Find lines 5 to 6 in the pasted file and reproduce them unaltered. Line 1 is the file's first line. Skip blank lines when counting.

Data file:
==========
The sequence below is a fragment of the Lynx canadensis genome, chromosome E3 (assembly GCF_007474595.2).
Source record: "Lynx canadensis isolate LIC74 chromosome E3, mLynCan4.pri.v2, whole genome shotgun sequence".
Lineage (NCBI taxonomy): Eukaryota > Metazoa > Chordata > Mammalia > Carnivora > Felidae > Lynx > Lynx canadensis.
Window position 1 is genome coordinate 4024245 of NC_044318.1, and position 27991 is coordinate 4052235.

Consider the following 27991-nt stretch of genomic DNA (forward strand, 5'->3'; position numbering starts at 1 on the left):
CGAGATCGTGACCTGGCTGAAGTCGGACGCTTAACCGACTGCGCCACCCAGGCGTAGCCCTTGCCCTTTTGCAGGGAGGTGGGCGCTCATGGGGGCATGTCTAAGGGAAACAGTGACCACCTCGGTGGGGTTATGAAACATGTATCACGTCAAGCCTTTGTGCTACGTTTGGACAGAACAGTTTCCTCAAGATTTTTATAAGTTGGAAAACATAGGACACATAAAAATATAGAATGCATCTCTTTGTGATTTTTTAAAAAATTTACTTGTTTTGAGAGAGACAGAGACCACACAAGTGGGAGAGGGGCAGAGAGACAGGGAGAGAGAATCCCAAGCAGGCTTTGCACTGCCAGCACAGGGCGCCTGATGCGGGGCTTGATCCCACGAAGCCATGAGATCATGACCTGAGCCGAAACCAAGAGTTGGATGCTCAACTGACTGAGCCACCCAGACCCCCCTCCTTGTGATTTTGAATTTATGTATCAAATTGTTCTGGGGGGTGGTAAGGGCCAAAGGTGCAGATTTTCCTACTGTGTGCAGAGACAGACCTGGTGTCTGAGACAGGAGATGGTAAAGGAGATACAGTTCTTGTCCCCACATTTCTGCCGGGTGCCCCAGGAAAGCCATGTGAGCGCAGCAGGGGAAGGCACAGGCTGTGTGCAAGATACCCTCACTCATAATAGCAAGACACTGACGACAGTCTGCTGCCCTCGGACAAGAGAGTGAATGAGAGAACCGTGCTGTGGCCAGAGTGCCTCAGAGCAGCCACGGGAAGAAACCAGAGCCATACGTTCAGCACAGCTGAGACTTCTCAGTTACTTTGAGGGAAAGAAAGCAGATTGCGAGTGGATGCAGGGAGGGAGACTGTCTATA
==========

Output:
Consider the following 27991-nt stretch of genomic DNA (forward strand, 5'->3'; position numbering starts at 1 on the left):
CGAGATCGTGACCTGGCTGAAGTCGGACGCTTAACCGACTGCGCCACCCAGGCGTAGCCCTTGCCCTTTTGCAGGGAGGTGGGCGCTCATGGGGGCATGTCTAAGGGAAACAGTGACCACCTCGGTGGGGTTATGAAACATGTATCACGTCAAGCCTTTGTGCTACGTTTGGACAGAACAGTTTCCTCAAGATTTTTATAAGTTGGAAAACATAGGACACATAAAAATATAGAATGCATCTCTTTGTGATTTTTTAAAAAATTTACTTGTTTTGAGAGAGACAGAGACCACACAAGTGGGAGAGGGGCAGAGAGACAGGGAGAGAGAATCCCAAGCAGGCTTTGCACTGCCAGCACAGGGCGCCTGATGCGGGGCTTGATCCCACGAAGCCATGAGATCATGACCTGAGCCGAAACCAAGAGTTGGATGCTCAACTGACTGAGCCACCCAGACCCCCCTCCTTGTGATTTTGAATTTATGTATCAAATTGTTCTGGGGGGTGGTAAGGGCCAAAGGTGCAGATTTTCCTACTGTGTGCAGAGACAGACCTGGTGTCTGAGACAGGAGATGGTAAAGGAGATACAGTTCTTGTCCCCACATTTCTGCCGGGTGCCCCAGGAAAGCCATGTGAGCGCAGCAGGGGAAGGCACAGGCTGTGTGCAAGATACCCTCACTCATAATAGCAAGACACTGACGACAGTCTGCTGCCCTCGGACAAGAGAGTGAATGAGAGAACCGTGCTGTGGCCAGAGTGCCTCAGAGCAGCCACGGGAAGAAACCAGAGCCATACGTTCAGCACAGCTGAGACTTCTCAGTTACTTTGAGGGAAAGAAAGCAGATTGCGAGTGGATGCAGGGAGGGAGACTGTCTATA